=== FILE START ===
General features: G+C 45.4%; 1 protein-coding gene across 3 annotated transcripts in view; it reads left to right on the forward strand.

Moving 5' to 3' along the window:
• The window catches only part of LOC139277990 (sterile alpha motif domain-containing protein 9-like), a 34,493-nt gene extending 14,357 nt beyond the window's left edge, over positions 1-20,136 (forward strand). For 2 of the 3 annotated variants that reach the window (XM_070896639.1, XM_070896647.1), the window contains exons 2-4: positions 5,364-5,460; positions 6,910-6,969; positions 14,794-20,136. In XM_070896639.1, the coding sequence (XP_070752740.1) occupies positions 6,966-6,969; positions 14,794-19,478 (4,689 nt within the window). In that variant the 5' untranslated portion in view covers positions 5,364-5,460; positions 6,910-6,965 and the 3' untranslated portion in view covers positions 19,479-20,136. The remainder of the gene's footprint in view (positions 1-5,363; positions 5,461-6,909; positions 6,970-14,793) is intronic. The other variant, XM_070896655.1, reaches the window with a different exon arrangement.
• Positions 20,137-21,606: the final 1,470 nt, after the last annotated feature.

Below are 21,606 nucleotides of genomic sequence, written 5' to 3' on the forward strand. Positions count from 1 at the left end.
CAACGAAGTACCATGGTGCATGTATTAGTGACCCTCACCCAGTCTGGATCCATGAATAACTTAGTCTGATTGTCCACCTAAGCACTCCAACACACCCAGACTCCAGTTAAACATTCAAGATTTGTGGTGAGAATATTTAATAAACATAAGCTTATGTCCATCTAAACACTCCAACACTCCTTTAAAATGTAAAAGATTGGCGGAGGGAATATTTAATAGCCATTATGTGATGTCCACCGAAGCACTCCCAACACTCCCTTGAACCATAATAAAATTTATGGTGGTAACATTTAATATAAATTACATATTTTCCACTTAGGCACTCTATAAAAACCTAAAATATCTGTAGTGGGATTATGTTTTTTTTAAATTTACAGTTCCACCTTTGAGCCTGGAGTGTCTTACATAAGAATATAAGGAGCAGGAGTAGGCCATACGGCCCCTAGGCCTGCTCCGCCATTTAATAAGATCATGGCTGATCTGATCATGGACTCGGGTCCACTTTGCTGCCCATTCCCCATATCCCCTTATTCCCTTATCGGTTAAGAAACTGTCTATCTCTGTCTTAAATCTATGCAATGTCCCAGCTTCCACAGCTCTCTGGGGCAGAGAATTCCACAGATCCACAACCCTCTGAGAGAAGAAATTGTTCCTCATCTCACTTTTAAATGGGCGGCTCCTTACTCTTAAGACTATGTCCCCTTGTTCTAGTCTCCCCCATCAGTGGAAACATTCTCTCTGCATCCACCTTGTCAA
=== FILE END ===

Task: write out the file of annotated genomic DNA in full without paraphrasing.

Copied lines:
General features: G+C 45.4%; 1 protein-coding gene across 3 annotated transcripts in view; it reads left to right on the forward strand.

Moving 5' to 3' along the window:
• The window catches only part of LOC139277990 (sterile alpha motif domain-containing protein 9-like), a 34,493-nt gene extending 14,357 nt beyond the window's left edge, over positions 1-20,136 (forward strand). For 2 of the 3 annotated variants that reach the window (XM_070896639.1, XM_070896647.1), the window contains exons 2-4: positions 5,364-5,460; positions 6,910-6,969; positions 14,794-20,136. In XM_070896639.1, the coding sequence (XP_070752740.1) occupies positions 6,966-6,969; positions 14,794-19,478 (4,689 nt within the window). In that variant the 5' untranslated portion in view covers positions 5,364-5,460; positions 6,910-6,965 and the 3' untranslated portion in view covers positions 19,479-20,136. The remainder of the gene's footprint in view (positions 1-5,363; positions 5,461-6,909; positions 6,970-14,793) is intronic. The other variant, XM_070896655.1, reaches the window with a different exon arrangement.
• Positions 20,137-21,606: the final 1,470 nt, after the last annotated feature.

Below are 21,606 nucleotides of genomic sequence, written 5' to 3' on the forward strand. Positions count from 1 at the left end.
CAACGAAGTACCATGGTGCATGTATTAGTGACCCTCACCCAGTCTGGATCCATGAATAACTTAGTCTGATTGTCCACCTAAGCACTCCAACACACCCAGACTCCAGTTAAACATTCAAGATTTGTGGTGAGAATATTTAATAAACATAAGCTTATGTCCATCTAAACACTCCAACACTCCTTTAAAATGTAAAAGATTGGCGGAGGGAATATTTAATAGCCATTATGTGATGTCCACCGAAGCACTCCCAACACTCCCTTGAACCATAATAAAATTTATGGTGGTAACATTTAATATAAATTACATATTTTCCACTTAGGCACTCTATAAAAACCTAAAATATCTGTAGTGGGATTATGTTTTTTTTAAATTTACAGTTCCACCTTTGAGCCTGGAGTGTCTTACATAAGAATATAAGGAGCAGGAGTAGGCCATACGGCCCCTAGGCCTGCTCCGCCATTTAATAAGATCATGGCTGATCTGATCATGGACTCGGGTCCACTTTGCTGCCCATTCCCCATATCCCCTTATTCCCTTATCGGTTAAGAAACTGTCTATCTCTGTCTTAAATCTATGCAATGTCCCAGCTTCCACAGCTCTCTGGGGCAGAGAATTCCACAGATCCACAACCCTCTGAGAGAAGAAATTGTTCCTCATCTCACTTTTAAATGGGCGGCTCCTTACTCTTAAGACTATGTCCCCTTGTTCTAGTCTCCCCCATCAGTGGAAACATTCTCTCTGCATCCACCTTGTCAA